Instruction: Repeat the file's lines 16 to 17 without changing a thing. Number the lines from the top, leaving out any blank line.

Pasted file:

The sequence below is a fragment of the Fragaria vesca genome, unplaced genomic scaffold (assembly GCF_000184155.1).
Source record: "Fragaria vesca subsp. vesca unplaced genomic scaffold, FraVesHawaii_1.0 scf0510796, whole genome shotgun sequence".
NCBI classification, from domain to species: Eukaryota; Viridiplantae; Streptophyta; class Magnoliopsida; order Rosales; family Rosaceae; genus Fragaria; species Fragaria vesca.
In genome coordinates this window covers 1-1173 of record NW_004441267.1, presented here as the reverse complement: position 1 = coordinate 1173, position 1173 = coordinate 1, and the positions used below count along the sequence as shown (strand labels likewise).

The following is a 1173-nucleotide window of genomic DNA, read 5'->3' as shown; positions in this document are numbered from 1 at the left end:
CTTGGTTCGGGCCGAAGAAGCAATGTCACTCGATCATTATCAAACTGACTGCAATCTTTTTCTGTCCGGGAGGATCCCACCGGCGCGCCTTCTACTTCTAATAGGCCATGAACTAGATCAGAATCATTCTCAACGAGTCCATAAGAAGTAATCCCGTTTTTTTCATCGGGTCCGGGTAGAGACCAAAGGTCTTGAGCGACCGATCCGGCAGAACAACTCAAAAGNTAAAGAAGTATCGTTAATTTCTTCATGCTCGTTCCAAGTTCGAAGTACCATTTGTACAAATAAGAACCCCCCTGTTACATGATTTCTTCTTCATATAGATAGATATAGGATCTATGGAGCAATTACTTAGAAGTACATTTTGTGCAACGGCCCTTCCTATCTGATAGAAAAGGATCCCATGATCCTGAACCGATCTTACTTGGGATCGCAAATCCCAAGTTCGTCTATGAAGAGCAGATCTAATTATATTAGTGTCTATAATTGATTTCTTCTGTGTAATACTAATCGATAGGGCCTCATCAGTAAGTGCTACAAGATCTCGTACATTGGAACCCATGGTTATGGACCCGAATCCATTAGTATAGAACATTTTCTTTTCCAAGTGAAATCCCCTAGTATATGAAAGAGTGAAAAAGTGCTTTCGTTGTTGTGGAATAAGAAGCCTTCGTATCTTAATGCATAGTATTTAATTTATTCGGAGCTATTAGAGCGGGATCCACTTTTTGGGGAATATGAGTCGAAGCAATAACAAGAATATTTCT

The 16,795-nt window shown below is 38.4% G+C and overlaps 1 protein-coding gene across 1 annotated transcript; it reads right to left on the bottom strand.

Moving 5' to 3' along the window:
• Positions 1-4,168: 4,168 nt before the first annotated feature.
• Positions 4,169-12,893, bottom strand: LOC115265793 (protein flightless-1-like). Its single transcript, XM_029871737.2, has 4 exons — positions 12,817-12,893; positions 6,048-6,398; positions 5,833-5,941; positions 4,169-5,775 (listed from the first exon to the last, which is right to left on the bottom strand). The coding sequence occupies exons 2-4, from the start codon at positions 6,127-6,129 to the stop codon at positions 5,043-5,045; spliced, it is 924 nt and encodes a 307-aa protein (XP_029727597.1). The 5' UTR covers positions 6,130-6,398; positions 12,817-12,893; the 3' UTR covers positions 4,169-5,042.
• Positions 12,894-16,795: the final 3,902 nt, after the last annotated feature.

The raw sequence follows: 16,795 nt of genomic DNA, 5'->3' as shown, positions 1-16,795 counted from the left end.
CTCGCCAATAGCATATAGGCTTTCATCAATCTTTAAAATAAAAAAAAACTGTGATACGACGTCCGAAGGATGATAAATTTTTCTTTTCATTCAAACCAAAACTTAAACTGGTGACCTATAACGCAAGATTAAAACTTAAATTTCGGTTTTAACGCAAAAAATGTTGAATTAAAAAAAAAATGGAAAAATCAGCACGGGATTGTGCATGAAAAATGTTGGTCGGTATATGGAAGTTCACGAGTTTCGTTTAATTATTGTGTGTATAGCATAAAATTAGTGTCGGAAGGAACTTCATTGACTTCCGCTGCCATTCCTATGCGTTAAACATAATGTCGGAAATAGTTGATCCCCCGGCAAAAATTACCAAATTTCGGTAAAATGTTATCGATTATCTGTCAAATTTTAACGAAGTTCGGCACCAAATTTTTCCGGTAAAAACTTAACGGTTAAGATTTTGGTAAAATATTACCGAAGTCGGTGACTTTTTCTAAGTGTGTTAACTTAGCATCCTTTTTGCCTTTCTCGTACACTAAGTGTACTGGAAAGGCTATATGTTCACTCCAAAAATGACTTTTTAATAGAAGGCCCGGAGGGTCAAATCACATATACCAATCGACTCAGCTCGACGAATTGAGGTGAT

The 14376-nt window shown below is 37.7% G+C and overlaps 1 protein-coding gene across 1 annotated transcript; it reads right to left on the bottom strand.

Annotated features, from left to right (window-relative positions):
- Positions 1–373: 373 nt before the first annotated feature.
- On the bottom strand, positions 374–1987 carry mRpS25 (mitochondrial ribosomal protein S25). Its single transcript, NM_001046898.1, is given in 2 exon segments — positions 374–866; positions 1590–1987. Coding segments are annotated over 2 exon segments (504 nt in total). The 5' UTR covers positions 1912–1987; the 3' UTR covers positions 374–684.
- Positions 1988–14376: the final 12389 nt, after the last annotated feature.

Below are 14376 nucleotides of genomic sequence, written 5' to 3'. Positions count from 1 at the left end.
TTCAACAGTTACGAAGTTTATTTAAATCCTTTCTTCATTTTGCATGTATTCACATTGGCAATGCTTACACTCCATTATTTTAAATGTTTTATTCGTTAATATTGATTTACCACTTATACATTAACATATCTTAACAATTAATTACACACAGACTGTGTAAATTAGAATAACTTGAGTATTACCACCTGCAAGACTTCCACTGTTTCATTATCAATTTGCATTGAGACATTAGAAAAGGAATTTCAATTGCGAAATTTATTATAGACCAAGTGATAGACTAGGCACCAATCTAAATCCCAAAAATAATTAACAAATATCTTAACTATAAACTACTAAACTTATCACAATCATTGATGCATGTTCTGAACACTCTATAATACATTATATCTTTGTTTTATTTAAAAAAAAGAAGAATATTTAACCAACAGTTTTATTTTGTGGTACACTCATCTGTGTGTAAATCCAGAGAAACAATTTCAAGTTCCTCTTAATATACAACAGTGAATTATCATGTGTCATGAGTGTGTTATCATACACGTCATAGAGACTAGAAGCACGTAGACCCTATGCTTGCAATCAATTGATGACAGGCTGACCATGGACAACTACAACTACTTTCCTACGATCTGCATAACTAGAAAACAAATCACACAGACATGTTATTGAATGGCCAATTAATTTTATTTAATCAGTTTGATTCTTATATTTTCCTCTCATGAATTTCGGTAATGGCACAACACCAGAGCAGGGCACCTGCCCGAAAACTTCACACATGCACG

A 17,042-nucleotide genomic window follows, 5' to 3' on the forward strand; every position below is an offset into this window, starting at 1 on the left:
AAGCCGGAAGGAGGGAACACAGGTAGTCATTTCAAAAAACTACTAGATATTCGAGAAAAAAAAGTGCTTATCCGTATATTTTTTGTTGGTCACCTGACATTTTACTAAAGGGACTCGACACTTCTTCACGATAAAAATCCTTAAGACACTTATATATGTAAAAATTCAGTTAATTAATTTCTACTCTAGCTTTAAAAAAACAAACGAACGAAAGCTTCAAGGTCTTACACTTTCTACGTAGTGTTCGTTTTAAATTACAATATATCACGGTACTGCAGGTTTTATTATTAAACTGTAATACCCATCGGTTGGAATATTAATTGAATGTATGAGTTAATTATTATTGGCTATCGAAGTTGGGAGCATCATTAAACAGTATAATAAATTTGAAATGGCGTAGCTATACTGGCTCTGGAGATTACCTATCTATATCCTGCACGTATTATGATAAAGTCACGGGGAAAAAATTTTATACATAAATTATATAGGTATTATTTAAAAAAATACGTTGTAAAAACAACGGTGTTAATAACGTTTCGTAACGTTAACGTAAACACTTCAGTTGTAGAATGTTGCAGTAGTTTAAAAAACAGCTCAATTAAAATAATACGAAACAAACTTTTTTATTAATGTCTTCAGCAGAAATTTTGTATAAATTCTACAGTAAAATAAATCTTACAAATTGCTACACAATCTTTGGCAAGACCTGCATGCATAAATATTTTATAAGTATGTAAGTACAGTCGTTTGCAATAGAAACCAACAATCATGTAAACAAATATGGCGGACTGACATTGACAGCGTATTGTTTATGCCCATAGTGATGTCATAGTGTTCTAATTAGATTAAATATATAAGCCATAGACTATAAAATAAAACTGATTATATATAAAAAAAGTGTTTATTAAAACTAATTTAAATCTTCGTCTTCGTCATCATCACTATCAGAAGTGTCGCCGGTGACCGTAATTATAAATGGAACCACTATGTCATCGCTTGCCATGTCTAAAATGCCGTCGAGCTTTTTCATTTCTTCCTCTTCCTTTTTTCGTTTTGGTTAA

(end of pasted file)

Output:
- Positions 1–373: 373 nt before the first annotated feature.
- On the bottom strand, positions 374–1987 carry mRpS25 (mitochondrial ribosomal protein S25). Its single transcript, NM_001046898.1, is given in 2 exon segments — positions 374–866; positions 1590–1987. Coding segments are annotated over 2 exon segments (504 nt in total). The 5' UTR covers positions 1912–1987; the 3' UTR covers positions 374–684.